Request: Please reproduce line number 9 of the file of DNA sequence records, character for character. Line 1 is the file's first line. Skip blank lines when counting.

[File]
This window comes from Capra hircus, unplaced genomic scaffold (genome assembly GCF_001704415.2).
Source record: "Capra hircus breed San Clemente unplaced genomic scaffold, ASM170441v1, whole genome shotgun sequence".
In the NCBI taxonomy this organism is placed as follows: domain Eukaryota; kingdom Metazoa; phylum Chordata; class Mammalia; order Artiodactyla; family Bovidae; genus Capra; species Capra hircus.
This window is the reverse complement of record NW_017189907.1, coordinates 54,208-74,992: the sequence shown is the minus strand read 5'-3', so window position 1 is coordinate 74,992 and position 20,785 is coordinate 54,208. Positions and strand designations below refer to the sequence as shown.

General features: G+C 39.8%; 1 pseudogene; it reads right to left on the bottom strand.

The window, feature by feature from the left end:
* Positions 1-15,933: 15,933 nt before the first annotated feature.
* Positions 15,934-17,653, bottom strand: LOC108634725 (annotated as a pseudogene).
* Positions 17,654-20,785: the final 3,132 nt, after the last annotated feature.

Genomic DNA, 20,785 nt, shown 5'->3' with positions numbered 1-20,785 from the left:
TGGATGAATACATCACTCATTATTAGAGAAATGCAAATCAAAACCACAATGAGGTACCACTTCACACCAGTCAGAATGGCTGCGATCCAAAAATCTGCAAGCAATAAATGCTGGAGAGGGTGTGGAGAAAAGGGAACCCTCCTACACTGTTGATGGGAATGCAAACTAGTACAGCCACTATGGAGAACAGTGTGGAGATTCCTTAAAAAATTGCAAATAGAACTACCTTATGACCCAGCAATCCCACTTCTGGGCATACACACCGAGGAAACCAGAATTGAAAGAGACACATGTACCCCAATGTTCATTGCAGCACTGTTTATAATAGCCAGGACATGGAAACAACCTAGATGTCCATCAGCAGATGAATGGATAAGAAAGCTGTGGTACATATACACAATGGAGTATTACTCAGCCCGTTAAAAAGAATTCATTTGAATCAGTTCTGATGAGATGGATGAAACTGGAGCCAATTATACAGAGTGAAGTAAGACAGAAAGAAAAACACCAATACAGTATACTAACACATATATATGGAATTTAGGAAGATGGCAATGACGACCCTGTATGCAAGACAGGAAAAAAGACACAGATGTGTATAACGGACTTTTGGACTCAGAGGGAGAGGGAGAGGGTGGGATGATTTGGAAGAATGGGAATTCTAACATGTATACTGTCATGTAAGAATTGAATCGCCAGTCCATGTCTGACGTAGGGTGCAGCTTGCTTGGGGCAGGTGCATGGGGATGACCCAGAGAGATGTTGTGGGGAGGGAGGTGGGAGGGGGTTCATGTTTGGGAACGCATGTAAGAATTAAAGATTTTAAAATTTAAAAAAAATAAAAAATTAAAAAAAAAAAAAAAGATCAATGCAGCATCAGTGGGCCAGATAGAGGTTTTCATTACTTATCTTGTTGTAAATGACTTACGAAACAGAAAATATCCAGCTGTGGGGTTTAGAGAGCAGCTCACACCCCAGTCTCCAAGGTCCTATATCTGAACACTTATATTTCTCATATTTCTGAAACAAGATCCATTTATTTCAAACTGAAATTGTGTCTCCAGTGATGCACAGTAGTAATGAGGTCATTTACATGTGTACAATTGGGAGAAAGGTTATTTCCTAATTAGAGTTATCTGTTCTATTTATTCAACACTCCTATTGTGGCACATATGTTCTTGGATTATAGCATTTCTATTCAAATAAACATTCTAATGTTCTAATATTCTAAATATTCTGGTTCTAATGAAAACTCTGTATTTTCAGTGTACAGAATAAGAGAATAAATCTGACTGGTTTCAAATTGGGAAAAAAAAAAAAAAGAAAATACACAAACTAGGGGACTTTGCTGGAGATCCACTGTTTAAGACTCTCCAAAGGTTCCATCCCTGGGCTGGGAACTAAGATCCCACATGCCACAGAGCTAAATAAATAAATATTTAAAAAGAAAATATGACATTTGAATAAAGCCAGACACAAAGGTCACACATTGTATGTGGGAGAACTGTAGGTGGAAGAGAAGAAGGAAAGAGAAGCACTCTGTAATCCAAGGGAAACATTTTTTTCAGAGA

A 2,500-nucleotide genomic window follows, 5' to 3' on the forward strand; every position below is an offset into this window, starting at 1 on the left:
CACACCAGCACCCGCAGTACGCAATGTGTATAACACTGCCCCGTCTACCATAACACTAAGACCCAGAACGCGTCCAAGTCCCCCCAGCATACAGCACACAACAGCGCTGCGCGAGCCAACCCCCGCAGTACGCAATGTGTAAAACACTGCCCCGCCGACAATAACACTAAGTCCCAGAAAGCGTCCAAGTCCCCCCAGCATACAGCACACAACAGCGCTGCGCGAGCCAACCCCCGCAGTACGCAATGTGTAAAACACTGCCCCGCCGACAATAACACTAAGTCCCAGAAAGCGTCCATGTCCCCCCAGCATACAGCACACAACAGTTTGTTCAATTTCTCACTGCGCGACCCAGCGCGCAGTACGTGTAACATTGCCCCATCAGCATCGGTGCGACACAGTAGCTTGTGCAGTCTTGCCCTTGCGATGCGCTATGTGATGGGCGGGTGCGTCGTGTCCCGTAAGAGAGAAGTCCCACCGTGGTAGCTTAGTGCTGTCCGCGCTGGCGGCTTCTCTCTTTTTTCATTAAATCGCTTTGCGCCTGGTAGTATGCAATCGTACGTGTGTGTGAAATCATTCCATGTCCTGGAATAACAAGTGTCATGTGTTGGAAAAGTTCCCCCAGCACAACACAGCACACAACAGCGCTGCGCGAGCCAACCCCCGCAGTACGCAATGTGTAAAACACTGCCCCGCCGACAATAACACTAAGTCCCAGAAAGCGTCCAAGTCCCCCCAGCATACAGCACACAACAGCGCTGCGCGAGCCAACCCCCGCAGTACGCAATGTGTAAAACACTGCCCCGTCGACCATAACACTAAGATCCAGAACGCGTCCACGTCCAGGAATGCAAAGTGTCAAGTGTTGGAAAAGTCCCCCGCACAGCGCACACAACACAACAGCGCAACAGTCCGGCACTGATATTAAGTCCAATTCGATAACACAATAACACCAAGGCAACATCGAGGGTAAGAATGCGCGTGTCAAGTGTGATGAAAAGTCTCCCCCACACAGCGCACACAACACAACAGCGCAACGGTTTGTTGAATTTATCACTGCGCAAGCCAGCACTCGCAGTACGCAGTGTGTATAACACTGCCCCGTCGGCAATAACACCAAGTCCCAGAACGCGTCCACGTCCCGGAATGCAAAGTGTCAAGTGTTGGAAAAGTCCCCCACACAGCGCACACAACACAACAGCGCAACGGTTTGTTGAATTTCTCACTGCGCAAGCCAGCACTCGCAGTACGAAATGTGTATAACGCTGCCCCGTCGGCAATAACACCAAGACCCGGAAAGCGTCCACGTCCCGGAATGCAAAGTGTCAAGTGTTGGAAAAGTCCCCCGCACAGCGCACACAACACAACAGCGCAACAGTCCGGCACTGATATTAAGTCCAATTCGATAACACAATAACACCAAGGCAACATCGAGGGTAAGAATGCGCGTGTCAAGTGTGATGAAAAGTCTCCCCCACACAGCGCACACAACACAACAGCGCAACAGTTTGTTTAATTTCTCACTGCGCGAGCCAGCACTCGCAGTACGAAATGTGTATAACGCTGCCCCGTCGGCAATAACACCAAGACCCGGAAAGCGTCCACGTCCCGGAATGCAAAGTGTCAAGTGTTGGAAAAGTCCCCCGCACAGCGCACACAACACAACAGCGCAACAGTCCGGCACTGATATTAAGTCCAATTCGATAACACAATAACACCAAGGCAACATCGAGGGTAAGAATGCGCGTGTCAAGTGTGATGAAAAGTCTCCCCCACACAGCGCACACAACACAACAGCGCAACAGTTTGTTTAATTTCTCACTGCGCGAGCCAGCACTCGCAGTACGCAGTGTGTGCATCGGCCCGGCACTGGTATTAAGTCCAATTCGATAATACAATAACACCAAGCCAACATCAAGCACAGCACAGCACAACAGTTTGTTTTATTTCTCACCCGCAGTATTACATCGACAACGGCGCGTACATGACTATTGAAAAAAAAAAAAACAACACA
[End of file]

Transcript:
* Positions 17,654-20,785: the final 3,132 nt, after the last annotated feature.